6 Common Pitching Errors to Avoid

6 Common Pitching Errors to Avoid

Pitching stories is one of the essential skills of a PR professional. Yet it is surprising how many PR people neglect the basics of how to pitch what to whom. In most cases, a little thought and preparation can help PR pros avoid these kinds of mistakes. Yet they continue to be made on a regular basis, as any working journalist or editor can attest. Here are some common pitching errors and how to prevent them.

  1. Doesn’t know the publication. When a busy editor gets a pitch from a PR person who doesn’t know his or her publication, it’s an immediate turnoff. The pitch might be for a consumer story when it’s a business or trade publication, or the story might concern a sector of the industry other than the one that the magazine or website covers. In either case, the editor is unlikely to consider the pitch and will probably delete future emails from that publicist. To prevent this error, all you have to do is read sample articles in the publication or just glance at its home page.
  2. Doesn’t know the publication’s editorial policies. Even among trade publications, there is a wide range of different policies on how guest columns and news stories should be written. Some publications will not allow any mention of a client’s name or products. Others actively solicit promotional pieces (usually in exchange for ads), and there are variations in between those poles. The publications that take a strict stance against product promotion are more desirable for thought leadership, but some clients may want placement in publications that allow a mention of how their products helped their customers. The important thing is to know a publication’s editorial policies before pitching its editors. Usually, those policies are on its website. A PR firm should also ensure its writers follow these rules; if not, the publication may reject the piece.
  3. Doesn’t understand the publication’s slant. Depending on its audience, a publication might be looking for very specific kinds of stories and opinion pieces that cater to its readers’ interests. For example, a publication for CISOs will be receptive to pieces that focus narrowly on security but not on topics of general interest to CIOs, even though CIOs are also concerned about security. The editor will also look for trendy topics in that field, such as blockchain’s potential use in security. But if the publication has covered something frequently in the recent past, such as how to foil ransomware attacks, it may not be interested in that. To prepare for this possibility, do a keyword search in the publication’s archives or on Google.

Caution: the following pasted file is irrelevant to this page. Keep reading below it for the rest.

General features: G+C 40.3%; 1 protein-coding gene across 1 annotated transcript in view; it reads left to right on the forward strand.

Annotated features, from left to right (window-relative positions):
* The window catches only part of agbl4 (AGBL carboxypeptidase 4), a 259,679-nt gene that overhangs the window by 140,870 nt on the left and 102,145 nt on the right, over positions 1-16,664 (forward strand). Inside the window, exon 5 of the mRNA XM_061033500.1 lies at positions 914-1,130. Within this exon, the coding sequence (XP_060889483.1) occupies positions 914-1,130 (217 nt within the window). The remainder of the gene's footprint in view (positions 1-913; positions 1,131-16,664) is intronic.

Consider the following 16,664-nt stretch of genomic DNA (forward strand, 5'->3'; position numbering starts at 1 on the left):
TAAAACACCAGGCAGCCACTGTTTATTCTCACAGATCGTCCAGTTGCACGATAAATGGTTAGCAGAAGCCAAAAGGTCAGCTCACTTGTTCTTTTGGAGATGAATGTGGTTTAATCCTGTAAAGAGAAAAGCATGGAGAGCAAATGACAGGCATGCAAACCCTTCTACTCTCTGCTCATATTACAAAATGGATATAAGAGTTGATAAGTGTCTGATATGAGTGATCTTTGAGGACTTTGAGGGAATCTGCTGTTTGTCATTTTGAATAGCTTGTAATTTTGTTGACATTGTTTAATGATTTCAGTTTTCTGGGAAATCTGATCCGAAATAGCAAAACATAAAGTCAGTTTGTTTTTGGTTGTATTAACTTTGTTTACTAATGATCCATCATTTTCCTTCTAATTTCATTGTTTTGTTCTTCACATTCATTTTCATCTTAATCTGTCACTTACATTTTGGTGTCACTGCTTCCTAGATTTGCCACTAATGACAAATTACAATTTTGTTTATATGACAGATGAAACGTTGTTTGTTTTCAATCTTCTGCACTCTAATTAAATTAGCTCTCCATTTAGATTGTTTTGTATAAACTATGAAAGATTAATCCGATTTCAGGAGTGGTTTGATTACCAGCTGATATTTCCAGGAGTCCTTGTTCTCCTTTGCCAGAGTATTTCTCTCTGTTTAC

4. Doesn’t keep up with changes in direction. Some publications change their editorial direction, either because of a change in leadership or in response to market forces. Publicists should not assume that because a publication accepted certain kinds of pitches in the past, they will in the future. Keep up with what’s happening with key publications by reading them regularly, and also take note of personnel changes. When a new editor or journalist joins the publication, introduce yourself and ask what kinds of stories that person is looking for.
  5. Doesn’t pitch stories in a timely way. In the competitive field of journalism, timing is extremely important. If you pitch a news-related story too late, it will be rejected because no one is interested in that topic anymore. If a client has an important news story, it’s always a good idea to give key editors the news just ahead of its release on an embargoed basis. But don’t provide the release to just one editor, or the others will feel slighted and will remember that the next time you pitch them.
  6. Fails to present the pitch concisely and intelligibly. Any PR professional should know how to write a good pitch, but it is surprising how many emailed pitches fail that test. In some cases, they go on interminably before getting to the point. Other pitches are so poorly written that they’re difficult to understand. You should always remember that editors’ time is limited and that they may have to read hundreds of emails each day. Just as in a published article, a catchy headline and a cogent lead will go a long way toward getting an editor’s or journalist’s attention.

None of these mistakes are difficult to correct. With a fairly minimal effort, publicists can learn what publications want and how to deliver it. By doing so, they can vastly increase their chances of having their pitches accepted and of placing articles in sought-after publications.

Ken Terry
Ken Terry joined Amendola Communications as a writer in January 2018. From 1993 to 2007, he was a senior editor at Medical Economics Magazine. As a freelancer from 2008 to 2017, he contributed regularly to Medical Economics, Medscape Medical News, InformationWeek Healthcare, FierceHealthIT, CIO.com, and Hospitals & Health Networks. He has received journalism awards from the American Society of Business Publication Editors (2000), the American Society of Healthcare Publication Editors (2001-2002), and American Business Media, which gave him a Neal award in 2007. In addition, he authored the book Rx For Health Care Reform (Vanderbilt University Press, 2007).

Terry also wrote white papers, bylined articles, case studies and press releases for various firms in the health IT sector. Among the companies that commissioned his work were IBM Watson Health, Phytel, AT&T, Microsoft, McKesson, Allscripts, and the Institute for Health Technology Transformation.
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